Feb
07
2010
by Matthew Ellis   |   comments

I can say it: the Saints were simply better. I thought the Saints would have to play their best game to win and they did just that. Good for them and good for the city of New Orleans. If the Colts had to lose, I'm glad it was to another team full of seemingly good guys and a franchise that appreciates the win. 

My biggest complaint about the Super Bowl involves the MVP award. Shouldn't they just rename this the winning team's QB award? How is Tracy Porter (Indiana University alum) not the MVP?

To all of our NEHM folks down in New Orleans, enjoy the party!

Feb
05
2010
by Matthew Ellis   |   comments
<h1><a href="/blog/go-colts">GO COLTS!!!</a></h1>

Remember: Eat healthy snacks during your Super Bowl gathering.

I've tried to think of some way to justify writing about the Indianapolis Colts in this space. The above sentence is a good reminder, but really I just want to show support for the Indianapolis Colts. It's not every day your team makes the Super Bowl (just ask Saints fans how long they've been waiting). There are so few events anymore that unite communities across all lines and right or wrong, sports remains one of them. Certainly all of Indianapolis is Colts crazy right now, and I'm sure New Orleans is abuzz about their Saints as well.

Some of the NEHM folks in New Orleans have been kind enough to send me jokes about the Colts, pictures of Saints logos, and all variations of 'Geaux Saints!' I surely hope Saints fans have enjoyed the two weeks' worth of dreams leading up to Super Bowl 44 because the actual game is going to be a nightmare for them.

Indianapolis is in the midst of a real blizzard right now, but all will be well when we are warmed by another Super Bowl victory. Sorry Saints fan, the Colts are just too good right now.

Go Colts!!!

Jan
25
2010
by Rev. Joanna J. Seibert M.D.   |   comments
<h1><a href="/blog/the-grandmother">The Grandmother</a></h1>

The Grandmother

“Just as there were many who were astonished at him--- so marred was his appearance, beyond human semblance, and his form beyond that of mortals…” Isaiah 52:14.

I still so well remember the day I visited the room of an eight-year-old girl dying of cancer at Children’s Hospital. I went to perform a test to try to explain and relieve some of her suffering. Her disease and its treatment had greatly disfigured her body. Her head was almost bald with sparsely scattered streaks of once curly blonde hair. The dark sunken eyes on her ashen face were highlighted by purple blotches beneath her pale skin from previous bleeding episodes. Her paper thin skin seemed attached directly to the bones of her arms and legs. Her breathing was intermittent and labored. Each movement of her frail body took all of her energy. She was in constant pain.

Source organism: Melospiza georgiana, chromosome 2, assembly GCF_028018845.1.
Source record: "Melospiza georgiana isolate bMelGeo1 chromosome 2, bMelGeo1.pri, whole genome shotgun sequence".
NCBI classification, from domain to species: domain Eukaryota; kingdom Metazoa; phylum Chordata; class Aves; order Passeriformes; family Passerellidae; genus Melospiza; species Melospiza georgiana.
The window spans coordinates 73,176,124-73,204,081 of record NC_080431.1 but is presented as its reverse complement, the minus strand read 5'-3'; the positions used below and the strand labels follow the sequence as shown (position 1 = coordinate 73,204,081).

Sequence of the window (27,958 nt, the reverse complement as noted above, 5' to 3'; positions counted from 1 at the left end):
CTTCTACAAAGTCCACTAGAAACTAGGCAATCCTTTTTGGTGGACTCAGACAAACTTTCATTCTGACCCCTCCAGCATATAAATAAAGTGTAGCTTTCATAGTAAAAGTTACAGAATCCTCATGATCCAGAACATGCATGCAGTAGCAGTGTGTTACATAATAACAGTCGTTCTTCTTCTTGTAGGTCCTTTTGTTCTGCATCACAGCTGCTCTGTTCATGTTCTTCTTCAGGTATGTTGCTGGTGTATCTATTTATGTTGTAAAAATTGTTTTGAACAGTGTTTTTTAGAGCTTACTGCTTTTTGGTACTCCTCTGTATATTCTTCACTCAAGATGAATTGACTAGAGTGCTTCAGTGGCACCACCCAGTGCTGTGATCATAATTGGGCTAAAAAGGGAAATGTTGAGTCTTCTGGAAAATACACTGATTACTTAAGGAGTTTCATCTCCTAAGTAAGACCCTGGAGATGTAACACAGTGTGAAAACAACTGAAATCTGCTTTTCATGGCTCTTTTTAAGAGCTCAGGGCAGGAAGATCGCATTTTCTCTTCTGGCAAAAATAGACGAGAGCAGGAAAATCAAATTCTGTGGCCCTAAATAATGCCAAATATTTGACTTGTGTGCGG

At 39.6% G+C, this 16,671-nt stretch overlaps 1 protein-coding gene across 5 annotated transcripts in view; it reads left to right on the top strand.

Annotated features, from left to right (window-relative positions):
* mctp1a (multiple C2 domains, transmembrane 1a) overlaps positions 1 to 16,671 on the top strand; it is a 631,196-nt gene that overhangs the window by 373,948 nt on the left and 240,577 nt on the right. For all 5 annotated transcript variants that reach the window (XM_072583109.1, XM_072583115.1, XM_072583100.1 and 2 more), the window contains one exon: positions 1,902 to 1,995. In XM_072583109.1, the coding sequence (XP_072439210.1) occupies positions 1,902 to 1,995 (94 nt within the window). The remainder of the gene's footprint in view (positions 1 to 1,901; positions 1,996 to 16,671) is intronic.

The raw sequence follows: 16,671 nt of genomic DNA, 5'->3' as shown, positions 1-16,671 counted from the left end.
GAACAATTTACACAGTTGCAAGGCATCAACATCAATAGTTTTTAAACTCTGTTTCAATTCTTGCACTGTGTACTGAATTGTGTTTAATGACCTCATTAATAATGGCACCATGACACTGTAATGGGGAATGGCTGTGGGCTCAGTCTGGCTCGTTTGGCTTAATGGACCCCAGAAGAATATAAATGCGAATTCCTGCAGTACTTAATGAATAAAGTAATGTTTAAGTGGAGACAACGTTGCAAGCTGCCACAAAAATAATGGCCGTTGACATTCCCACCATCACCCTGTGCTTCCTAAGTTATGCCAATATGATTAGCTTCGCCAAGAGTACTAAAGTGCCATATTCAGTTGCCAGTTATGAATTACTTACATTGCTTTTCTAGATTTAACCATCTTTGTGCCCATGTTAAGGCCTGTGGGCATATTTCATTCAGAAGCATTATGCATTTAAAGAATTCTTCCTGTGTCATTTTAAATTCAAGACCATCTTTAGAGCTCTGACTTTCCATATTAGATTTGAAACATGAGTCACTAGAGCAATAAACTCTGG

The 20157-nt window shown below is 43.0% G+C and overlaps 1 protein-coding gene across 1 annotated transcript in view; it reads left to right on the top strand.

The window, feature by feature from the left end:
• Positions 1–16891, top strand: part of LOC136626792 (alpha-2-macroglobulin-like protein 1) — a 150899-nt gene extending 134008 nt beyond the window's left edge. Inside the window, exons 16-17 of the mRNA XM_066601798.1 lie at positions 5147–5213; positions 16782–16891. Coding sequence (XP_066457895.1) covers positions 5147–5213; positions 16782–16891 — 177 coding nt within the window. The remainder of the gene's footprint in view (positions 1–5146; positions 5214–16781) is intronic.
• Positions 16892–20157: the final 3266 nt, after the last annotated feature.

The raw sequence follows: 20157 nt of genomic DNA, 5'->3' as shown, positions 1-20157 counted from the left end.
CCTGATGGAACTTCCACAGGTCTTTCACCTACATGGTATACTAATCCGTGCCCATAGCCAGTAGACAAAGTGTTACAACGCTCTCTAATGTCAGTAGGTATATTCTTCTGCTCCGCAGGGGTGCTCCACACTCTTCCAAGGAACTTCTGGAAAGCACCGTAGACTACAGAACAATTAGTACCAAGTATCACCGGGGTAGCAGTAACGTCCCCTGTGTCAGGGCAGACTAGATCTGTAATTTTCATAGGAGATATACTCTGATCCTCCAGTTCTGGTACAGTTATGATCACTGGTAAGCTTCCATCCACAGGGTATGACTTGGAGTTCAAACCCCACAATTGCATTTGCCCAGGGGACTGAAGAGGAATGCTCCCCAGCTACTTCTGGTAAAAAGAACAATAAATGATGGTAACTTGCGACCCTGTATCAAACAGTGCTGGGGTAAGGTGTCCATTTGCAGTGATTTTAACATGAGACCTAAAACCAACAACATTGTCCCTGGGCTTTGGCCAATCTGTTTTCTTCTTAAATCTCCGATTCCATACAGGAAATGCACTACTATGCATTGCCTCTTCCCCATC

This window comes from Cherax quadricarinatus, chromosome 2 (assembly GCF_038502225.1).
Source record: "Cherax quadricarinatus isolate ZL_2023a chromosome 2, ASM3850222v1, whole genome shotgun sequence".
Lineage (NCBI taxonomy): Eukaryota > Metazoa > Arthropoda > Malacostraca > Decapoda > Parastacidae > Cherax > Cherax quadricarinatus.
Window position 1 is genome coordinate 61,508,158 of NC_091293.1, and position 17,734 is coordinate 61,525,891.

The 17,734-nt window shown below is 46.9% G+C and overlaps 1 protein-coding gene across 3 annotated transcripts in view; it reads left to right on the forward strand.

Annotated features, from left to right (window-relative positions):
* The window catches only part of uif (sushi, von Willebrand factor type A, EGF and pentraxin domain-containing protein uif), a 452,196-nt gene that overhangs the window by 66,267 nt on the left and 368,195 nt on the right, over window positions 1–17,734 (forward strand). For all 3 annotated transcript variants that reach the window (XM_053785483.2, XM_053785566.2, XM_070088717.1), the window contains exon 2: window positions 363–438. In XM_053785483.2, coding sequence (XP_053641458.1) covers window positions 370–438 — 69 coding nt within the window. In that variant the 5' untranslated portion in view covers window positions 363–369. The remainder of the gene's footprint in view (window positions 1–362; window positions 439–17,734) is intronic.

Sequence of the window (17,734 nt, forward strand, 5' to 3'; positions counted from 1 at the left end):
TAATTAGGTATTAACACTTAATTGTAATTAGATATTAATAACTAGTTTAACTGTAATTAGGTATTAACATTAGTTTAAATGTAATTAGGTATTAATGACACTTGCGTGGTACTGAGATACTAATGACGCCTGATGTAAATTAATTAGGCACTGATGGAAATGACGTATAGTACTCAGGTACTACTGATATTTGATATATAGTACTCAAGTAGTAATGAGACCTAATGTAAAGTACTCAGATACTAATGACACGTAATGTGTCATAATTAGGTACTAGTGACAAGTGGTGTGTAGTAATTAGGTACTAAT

As I entered her room, I was overcome immediately by her suffering--so unjust, unfair, unreasonable. This has been my closest experience of the horror of the crucifixion. But in the midst of this great suffering I also encountered something even more overpowering. This young innocent had not been abandoned. She was not alone. Lying in bed beside the almost lifeless child was her grandmother. This grandmother’s huge body was embracing and surrounding this precious inhuman suffering.

I stood in awe, for I knew I was on holy ground. I was in the presence of the living God. I will never forget the great, gentle arms and body of this grandmother. She never spoke while I was there. She was holding and participating in suffering that she could not relieve, and somehow her silent presence was relieving it. No words could express the magnitude of her love. I had been there before. I knew immediately that this was what my grandmother would have done for me if I had been that child.

I performed my test as quickly as possible, but stood at the door a moment longer, the image of this little girl and her grandmother searing into my heart. In silence I turned and walked out, the door shutting gently behind me.

Prayer for a Sick Child